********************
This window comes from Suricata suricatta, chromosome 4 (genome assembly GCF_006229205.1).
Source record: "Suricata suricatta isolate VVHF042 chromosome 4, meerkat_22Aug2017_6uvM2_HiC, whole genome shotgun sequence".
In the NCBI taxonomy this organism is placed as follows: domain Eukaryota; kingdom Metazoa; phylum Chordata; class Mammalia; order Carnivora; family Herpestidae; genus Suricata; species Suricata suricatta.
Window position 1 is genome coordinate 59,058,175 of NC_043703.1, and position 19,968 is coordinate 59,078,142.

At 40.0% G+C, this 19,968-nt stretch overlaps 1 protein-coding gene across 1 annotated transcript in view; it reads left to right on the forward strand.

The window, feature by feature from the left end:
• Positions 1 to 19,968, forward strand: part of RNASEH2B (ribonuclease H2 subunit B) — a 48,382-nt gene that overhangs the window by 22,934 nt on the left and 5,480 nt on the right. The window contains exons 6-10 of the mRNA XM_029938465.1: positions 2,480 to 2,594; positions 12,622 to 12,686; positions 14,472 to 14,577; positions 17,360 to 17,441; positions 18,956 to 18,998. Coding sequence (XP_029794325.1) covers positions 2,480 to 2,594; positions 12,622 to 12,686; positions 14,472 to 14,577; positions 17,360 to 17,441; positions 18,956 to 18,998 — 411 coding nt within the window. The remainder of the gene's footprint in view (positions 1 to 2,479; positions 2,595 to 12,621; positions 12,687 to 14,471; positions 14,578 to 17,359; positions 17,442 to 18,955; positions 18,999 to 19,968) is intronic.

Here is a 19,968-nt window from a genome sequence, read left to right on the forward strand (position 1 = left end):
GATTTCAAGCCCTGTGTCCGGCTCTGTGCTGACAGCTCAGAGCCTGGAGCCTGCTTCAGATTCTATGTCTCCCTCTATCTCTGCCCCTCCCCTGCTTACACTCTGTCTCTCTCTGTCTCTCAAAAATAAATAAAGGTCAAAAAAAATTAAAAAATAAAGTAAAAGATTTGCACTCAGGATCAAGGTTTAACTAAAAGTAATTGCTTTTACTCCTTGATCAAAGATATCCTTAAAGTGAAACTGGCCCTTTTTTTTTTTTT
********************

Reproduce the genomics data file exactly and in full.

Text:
This window comes from Suricata suricatta, chromosome 4 (genome assembly GCF_006229205.1).
Source record: "Suricata suricatta isolate VVHF042 chromosome 4, meerkat_22Aug2017_6uvM2_HiC, whole genome shotgun sequence".
In the NCBI taxonomy this organism is placed as follows: domain Eukaryota; kingdom Metazoa; phylum Chordata; class Mammalia; order Carnivora; family Herpestidae; genus Suricata; species Suricata suricatta.
Window position 1 is genome coordinate 59,058,175 of NC_043703.1, and position 19,968 is coordinate 59,078,142.

At 40.0% G+C, this 19,968-nt stretch overlaps 1 protein-coding gene across 1 annotated transcript in view; it reads left to right on the forward strand.

The window, feature by feature from the left end:
• Positions 1 to 19,968, forward strand: part of RNASEH2B (ribonuclease H2 subunit B) — a 48,382-nt gene that overhangs the window by 22,934 nt on the left and 5,480 nt on the right. The window contains exons 6-10 of the mRNA XM_029938465.1: positions 2,480 to 2,594; positions 12,622 to 12,686; positions 14,472 to 14,577; positions 17,360 to 17,441; positions 18,956 to 18,998. Coding sequence (XP_029794325.1) covers positions 2,480 to 2,594; positions 12,622 to 12,686; positions 14,472 to 14,577; positions 17,360 to 17,441; positions 18,956 to 18,998 — 411 coding nt within the window. The remainder of the gene's footprint in view (positions 1 to 2,479; positions 2,595 to 12,621; positions 12,687 to 14,471; positions 14,578 to 17,359; positions 17,442 to 18,955; positions 18,999 to 19,968) is intronic.

Here is a 19,968-nt window from a genome sequence, read left to right on the forward strand (position 1 = left end):
GATTTCAAGCCCTGTGTCCGGCTCTGTGCTGACAGCTCAGAGCCTGGAGCCTGCTTCAGATTCTATGTCTCCCTCTATCTCTGCCCCTCCCCTGCTTACACTCTGTCTCTCTCTGTCTCTCAAAAATAAATAAAGGTCAAAAAAAATTAAAAAATAAAGTAAAAGATTTGCACTCAGGATCAAGGTTTAACTAAAAGTAATTGCTTTTACTCCTTGATCAAAGATATCCTTAAAGTGAAACTGGCCCTTTTTTTTTTTTT